Winter Conditioning

Yorktown crew’s winter conditioning program begins in November and runs through late February when the team is able to get on the water. In general, the team practices four or five days a week during the winter, although exact schedules and attendance requirements are up to the discretion of the coaching staff. Winter workouts include plenty of work on the ergs as well as running, weight training, core work and even some yoga. All workouts are conducted at Yorktown High School.

While participation in the winter land-conditioning program is not mandatory, it is strongly recommended for all athletes who are not participating in winter sports at Yorktown or other formal conditioning activities. Students who are participating in a winter sport should talk with their coach.

2011 triathlon winners

Medal winners from the 2011 W-L triathlon (the only ice of the winter canceled the 2012 competition)

Yorktown participates in three indoor competitions in January and February to break up the monotony of winter training. The first event, generally scheduled in mid-late January, Is a rowers’ triathlon hosted by Washington-Lee High School. The three legs of the triathlon are a four kilometer erg piece, a two mile run and a timed weight-lifting event. It is a low-key and fun way for the team to judge its relative conditioning level.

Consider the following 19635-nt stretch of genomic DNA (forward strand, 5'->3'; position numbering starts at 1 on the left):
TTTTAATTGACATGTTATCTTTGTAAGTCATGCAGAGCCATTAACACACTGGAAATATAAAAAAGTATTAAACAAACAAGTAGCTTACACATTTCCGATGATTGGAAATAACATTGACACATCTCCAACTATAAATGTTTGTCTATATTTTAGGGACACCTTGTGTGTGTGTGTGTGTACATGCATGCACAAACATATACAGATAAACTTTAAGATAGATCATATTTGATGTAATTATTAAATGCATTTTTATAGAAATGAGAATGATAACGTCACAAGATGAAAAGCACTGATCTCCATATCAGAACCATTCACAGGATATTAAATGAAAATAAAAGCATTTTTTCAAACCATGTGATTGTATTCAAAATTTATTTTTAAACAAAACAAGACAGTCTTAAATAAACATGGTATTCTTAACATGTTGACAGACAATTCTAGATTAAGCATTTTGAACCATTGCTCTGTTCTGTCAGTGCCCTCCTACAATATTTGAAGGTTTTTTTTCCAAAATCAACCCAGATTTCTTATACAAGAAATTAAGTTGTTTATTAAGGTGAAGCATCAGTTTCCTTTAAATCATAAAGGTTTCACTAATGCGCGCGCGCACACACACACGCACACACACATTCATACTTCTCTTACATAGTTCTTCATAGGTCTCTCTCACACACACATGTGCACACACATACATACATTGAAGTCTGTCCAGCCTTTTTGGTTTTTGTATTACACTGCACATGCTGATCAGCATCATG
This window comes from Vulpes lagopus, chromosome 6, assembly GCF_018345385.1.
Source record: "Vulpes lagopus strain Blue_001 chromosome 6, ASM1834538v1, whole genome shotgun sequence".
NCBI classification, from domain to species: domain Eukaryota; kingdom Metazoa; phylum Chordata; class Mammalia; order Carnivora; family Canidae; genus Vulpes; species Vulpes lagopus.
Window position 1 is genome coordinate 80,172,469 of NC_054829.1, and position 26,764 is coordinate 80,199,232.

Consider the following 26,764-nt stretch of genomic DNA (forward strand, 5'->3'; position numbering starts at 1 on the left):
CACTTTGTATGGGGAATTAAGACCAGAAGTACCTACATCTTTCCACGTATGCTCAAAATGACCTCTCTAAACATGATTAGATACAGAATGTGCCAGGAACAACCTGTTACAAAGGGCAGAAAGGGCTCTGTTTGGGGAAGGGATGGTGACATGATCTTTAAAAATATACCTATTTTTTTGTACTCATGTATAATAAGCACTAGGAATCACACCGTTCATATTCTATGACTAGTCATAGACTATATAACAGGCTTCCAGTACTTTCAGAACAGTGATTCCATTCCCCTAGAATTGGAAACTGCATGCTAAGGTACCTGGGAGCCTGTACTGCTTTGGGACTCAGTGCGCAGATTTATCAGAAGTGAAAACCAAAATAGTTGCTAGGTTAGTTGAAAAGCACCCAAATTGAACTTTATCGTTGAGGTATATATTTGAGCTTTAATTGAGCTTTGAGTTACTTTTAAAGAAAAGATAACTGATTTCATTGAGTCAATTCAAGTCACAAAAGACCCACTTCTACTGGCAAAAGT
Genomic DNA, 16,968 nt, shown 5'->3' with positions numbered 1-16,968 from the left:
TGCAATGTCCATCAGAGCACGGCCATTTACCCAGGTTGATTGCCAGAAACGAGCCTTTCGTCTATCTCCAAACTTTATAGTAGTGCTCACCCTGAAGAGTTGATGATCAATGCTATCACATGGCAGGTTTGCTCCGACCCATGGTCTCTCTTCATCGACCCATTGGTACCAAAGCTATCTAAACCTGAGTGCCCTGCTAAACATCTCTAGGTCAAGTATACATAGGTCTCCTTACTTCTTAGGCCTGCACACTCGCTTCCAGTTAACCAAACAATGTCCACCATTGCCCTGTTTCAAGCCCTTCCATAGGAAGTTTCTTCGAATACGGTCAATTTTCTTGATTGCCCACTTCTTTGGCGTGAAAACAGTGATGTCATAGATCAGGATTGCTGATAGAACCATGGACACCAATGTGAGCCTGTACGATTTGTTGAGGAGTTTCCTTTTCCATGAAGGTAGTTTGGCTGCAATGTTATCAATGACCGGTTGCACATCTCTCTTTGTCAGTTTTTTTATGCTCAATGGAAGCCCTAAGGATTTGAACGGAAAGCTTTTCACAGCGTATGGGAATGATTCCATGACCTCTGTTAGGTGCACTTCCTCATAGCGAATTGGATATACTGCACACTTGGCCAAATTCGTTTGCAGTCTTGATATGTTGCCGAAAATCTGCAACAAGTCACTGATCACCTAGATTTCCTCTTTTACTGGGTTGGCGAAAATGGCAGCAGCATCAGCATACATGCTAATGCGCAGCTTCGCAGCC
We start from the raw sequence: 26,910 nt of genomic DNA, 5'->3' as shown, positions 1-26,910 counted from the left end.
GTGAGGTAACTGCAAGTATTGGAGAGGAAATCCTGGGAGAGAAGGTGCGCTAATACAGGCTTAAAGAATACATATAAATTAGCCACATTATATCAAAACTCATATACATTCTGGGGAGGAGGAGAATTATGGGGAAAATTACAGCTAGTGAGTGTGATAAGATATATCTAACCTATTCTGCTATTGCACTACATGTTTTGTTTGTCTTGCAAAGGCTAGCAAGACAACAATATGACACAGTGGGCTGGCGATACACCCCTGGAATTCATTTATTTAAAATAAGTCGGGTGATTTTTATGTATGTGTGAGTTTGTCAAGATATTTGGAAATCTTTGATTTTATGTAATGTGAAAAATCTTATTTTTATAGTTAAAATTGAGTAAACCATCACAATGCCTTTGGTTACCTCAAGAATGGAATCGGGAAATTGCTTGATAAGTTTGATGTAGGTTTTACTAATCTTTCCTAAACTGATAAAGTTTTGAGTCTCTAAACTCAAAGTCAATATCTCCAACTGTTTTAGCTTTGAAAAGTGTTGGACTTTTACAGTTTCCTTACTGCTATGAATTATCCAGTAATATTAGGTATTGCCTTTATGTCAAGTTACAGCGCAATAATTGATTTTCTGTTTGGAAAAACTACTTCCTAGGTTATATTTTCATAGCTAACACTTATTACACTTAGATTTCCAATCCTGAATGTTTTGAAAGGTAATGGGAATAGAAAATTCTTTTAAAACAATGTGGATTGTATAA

Then, in early February team members participate in the MidAtlantic Erg Sprints hosted by T.C. Williams High School in Alexandria. Events here are based on a rower’s age, with the younger kids rowing 1,000 meters on the erg and the older ones doing 2,000 meters or a 20-minute row—or both. There also are a couple of relays at the sprints. This event is much larger than the W-L triathlon and far more competitive; it gives all the kids an opportunity to see how they stack up against the best rowers in the area. Results from 2013, when Yorktown won the team trophy, and prior years can be found here.

The final event of the winter, and by far the most fun, is Yorktown’s own erg relay competition. Low key in one sense—pre-registration is not required and kids can row as often as they want (even twice in the same event)—the relays are also highly competitive. No athlete ever wants to let his/her teammates down in a relay, and that spurs some lively racing.

Winter training lays the groundwork and is what produces medal-winning boats during the spring racing season.